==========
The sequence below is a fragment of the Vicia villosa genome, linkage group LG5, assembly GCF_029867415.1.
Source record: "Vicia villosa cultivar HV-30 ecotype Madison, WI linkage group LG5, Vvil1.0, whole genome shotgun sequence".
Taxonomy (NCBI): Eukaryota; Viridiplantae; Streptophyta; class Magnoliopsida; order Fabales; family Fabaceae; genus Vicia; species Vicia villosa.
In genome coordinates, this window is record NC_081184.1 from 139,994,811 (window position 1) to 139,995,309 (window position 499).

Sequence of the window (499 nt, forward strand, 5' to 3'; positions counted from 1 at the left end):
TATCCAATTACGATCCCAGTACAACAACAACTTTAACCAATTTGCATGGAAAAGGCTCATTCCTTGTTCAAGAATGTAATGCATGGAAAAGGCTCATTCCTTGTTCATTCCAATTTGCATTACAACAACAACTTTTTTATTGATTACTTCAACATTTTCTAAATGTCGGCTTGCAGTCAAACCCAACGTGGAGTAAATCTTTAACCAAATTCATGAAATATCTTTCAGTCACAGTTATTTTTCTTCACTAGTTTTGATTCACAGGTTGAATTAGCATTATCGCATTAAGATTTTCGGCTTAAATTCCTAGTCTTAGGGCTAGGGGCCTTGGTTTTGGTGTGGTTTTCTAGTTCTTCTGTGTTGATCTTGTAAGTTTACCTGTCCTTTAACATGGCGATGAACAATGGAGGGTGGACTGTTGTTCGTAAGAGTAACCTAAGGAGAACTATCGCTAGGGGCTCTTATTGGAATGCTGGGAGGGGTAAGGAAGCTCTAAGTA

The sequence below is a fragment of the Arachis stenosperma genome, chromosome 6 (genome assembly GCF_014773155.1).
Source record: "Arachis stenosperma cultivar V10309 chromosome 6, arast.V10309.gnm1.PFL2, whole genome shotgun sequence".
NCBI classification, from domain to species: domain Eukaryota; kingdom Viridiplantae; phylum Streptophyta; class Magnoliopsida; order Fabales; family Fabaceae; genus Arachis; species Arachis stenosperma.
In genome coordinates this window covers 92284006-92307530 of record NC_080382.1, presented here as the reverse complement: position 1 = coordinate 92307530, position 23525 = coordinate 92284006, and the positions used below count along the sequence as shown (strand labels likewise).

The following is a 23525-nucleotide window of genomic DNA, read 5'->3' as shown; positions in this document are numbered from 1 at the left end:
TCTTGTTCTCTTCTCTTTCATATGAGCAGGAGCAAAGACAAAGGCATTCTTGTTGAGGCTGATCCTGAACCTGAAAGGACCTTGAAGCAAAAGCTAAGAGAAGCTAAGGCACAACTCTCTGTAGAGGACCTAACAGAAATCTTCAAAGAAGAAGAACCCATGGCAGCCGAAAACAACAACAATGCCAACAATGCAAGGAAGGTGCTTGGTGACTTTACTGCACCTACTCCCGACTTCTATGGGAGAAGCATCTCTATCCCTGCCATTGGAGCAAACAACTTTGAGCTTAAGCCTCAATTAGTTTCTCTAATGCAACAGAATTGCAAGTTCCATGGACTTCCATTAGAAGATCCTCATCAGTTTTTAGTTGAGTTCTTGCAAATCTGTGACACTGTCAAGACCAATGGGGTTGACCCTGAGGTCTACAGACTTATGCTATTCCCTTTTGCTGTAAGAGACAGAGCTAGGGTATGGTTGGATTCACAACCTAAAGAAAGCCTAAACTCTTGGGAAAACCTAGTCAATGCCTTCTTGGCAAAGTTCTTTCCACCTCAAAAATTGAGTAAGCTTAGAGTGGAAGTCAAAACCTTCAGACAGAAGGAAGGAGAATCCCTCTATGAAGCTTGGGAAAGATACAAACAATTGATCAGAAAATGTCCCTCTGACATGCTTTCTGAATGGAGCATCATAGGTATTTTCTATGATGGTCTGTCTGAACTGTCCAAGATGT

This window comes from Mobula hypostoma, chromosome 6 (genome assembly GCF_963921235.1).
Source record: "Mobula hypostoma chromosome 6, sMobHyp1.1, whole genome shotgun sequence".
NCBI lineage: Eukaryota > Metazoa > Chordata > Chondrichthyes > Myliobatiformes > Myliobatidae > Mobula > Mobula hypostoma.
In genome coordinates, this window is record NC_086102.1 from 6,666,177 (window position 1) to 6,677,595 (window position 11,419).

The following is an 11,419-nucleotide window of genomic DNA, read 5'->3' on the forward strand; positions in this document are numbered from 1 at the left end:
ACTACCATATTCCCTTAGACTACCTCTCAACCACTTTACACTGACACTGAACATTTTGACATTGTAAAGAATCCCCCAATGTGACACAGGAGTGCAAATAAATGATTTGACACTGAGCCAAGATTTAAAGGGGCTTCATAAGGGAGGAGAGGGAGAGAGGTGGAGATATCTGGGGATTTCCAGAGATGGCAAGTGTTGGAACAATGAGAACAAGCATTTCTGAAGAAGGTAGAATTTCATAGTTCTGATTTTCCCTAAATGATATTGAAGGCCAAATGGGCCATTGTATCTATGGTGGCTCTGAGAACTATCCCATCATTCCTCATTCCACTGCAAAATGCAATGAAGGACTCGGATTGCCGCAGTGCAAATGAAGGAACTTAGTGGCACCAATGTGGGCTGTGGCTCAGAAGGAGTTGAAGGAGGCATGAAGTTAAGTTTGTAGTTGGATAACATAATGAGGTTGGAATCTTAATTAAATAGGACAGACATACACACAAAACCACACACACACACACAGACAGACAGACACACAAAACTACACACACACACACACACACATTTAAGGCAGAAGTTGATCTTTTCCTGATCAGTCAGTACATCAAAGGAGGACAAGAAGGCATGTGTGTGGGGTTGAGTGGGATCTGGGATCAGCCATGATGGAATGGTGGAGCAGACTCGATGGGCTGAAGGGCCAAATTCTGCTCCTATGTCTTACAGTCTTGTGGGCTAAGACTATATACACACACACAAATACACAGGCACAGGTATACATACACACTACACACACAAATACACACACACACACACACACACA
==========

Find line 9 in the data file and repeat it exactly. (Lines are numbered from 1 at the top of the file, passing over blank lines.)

NCBI classification, from domain to species: domain Eukaryota; kingdom Viridiplantae; phylum Streptophyta; class Magnoliopsida; order Fabales; family Fabaceae; genus Arachis; species Arachis stenosperma.